The Oregon Department of Transportation is looking for volunteer drivers in the Portland metro area to collect data over the next three months. They can earn up to $450 by plugging a device into their vehicle and answering questions.

The Oregon Department of Transportation is looking for volunteer drivers in the Portland metro area to collect data over the next three months. They can earn up to $450 by plugging a device into their vehicle and answering questions.

Curtis Gregory Perry / Flickr

The state of Oregon is looking for volunteers to help figure out new ways to collect road taxes as more and more drivers go electric and use less gas.

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The state currently has a first-in-the nation system, called OReGO, in which drivers elect to pay road taxes based on how many miles they drive, rather than through a gasoline tax levied at the pump.

Now the state wants to know whether the system can work within cities and counties to collect taxes for local roads and bridges.

The Oregon Department of Transportation is looking for volunteer drivers to collect data over the next three months. They can earn up to $450 by plugging a device into their vehicle, driving around the Portland area and answering questions.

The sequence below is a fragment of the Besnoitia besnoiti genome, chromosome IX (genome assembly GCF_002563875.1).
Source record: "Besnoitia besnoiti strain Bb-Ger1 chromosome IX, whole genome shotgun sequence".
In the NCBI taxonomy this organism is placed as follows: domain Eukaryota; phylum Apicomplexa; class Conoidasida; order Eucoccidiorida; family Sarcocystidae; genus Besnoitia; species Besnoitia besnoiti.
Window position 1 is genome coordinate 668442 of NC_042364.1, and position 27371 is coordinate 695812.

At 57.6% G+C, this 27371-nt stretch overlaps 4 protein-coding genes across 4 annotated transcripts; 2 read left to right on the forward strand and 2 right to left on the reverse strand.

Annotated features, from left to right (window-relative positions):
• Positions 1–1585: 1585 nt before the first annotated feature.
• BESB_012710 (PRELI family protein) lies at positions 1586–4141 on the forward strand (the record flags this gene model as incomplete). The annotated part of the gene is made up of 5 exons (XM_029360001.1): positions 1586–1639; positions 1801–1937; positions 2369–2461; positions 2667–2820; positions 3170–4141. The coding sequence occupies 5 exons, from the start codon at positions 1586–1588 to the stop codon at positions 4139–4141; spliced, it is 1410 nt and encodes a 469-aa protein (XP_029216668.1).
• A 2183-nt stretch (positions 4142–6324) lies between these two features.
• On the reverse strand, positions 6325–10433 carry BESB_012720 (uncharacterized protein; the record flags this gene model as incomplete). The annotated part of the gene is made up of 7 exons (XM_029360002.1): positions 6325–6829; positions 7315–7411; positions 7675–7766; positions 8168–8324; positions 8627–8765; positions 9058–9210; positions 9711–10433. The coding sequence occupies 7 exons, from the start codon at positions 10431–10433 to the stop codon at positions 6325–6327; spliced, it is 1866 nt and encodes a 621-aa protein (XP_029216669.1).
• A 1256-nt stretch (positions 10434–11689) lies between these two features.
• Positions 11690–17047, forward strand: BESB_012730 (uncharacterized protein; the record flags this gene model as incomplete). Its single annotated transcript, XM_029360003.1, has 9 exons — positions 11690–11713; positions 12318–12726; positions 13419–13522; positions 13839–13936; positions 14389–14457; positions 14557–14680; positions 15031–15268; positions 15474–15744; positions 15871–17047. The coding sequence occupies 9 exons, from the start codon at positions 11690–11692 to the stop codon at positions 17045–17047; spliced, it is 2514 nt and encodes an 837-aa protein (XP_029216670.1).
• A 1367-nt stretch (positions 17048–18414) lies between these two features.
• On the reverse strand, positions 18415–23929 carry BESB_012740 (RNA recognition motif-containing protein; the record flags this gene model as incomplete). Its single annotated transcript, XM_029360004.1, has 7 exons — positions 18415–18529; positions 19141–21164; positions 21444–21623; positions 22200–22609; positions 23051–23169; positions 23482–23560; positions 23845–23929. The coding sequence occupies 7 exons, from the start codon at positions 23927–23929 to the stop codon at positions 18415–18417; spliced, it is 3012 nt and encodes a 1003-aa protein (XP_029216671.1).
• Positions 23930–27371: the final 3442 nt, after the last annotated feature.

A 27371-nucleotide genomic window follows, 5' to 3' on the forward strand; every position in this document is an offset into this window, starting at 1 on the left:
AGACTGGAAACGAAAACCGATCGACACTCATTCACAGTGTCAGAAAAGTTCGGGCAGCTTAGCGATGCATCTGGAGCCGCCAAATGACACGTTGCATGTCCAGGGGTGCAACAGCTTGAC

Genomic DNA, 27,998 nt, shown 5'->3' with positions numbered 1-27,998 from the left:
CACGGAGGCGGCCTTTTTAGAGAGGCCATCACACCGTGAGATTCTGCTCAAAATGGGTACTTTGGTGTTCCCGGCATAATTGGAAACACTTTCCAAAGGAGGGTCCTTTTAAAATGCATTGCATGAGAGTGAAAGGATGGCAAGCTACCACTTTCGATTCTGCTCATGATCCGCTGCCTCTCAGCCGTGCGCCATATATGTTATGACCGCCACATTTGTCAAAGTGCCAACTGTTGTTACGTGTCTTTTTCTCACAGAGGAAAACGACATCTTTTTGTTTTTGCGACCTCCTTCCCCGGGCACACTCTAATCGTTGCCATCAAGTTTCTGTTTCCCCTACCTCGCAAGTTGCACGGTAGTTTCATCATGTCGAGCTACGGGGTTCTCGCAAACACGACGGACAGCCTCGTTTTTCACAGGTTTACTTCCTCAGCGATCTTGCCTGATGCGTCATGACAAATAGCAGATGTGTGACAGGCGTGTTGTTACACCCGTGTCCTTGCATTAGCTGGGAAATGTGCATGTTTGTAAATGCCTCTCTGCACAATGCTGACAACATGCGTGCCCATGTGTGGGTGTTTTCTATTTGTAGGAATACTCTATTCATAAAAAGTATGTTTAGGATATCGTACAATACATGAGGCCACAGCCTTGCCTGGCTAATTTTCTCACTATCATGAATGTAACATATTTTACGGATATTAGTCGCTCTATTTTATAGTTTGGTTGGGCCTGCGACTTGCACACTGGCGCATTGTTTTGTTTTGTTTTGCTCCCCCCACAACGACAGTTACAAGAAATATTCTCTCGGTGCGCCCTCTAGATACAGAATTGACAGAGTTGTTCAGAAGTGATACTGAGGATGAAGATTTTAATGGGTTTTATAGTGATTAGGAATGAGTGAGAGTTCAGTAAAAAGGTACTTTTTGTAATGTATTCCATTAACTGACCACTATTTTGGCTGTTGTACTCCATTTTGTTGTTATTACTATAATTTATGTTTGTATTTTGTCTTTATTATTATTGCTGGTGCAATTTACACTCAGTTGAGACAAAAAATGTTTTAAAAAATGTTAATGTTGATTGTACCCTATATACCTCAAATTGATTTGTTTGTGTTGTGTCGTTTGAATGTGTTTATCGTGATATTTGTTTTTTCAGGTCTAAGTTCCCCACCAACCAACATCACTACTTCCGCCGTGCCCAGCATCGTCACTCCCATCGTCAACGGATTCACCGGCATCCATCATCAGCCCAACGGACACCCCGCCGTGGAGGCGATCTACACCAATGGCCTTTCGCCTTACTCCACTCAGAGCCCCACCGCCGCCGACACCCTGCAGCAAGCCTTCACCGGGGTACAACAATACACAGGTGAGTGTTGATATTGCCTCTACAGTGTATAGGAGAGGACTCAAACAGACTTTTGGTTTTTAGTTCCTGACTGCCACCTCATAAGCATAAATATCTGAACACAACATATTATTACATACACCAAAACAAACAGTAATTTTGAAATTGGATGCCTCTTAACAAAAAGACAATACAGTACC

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“It’s going to be a pretty active research study,” said ODOT spokeswoman Michelle Godfrey. “We have a lot of requirements for people to participate and we are incentivizing people with some payments for activities they perform while doing the pilot.”

ODOT has struggled to get drivers to sign up for the OReGO program since it started in 2015. There’s little incentive for drivers who stand to pay the most in taxes to join. Experts think the system will have to be mandatory to work properly.

Volunteers for this pilot project don’t have to drive an electric or hybrid vehicle. Any gas-powered car that gets 20 mpg or more can be enrolled. The tax that drivers pay at the pump gets credited, and they then pay taxes on a per-mile-driven basis.

The pilot research project is looking at three basic ideas. One considers charging taxes based on the time of day someone is driving. Another considers where someone is driving and the third which sections of highway that are traveled.

Godfrey said the new system could be used for everything from tax collection to managing congestion.

“If it costs the driver more to travel on a very busy freeway during a certain time of day, if they’re charged more for that trip, they might think twice about making it,” she said. “Or they might consider alternative options (like) changing the time of day or changing the route.”

Many states face similar problems as electric and hybrid vehicles eat into gas tax receipts. Some are taking Oregon’s lead and considering charging by the mile. Some members of Congress are also exploring the approach.

Participants of this new study will have to take a survey to see if they’re eligible. Participant data is confidential. ODOT plans to report the data and feedback to the Oregon Legislature and the Federal Highway Administration.

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